July 14, 1960
In 1960, a California resident formerly from Japan claimed to have seen an “American flying lady” captured in Saipan around the
time of Amelia Earhart’s disappearance.
This letter was written by the U.S. Ambassador to Japan, Douglas MacArthur II, and sent to the Secretary of State to inform him
that, due to pressure received after the story’s release, they were reopening the investigation into Amelia’s disappearance.
July 16, 1960
U.S. Army sergeant Thomas E. Devine added fuel to the fire when he claimed to have seen the graves of Earhart and her
navigator, Fred Noonan, while on a tour in Saipan years before. According to the story, featured in this California newspaper,
a local Saipan woman showed him the unmarked graves of two white people “who came from the sky.”
Read entire article
August 20, 1960
In this letter, dated August 20, 1960, Congressman Younger — a strong supporter of the reinvestigation — cites Devine’s story as “increasing
evidence” that Amelia was executed in Saipan and urges the Secretary of State to continue its investigation, despite claims by the Japanese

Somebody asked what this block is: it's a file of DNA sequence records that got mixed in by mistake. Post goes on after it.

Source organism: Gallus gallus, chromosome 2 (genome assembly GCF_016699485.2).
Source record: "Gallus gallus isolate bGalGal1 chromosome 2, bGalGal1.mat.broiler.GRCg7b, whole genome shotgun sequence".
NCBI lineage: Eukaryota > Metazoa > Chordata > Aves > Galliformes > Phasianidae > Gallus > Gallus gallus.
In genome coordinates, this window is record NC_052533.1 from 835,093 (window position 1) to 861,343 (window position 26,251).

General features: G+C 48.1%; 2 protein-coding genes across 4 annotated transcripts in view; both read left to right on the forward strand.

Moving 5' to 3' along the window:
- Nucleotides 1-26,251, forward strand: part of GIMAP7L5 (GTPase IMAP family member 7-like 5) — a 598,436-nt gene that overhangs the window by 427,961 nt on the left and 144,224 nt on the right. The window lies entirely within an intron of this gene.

government that there was “no basis whatever for the rumor.”
September 9, 1960
The Assistant Secretary of the State writes back to Congressman Younger, promising that the Department of the Navy will contact
Mr. Devine for further information.
December 30, 1960
Admiral Arleigh Burke, Chief of Naval Operations, writes that they have followed the lead suggested by Congressman Younger and
that it “was not conducive to further information on her [Amelia’s] disappearance,” but many people remain unconvinced.
What do you think?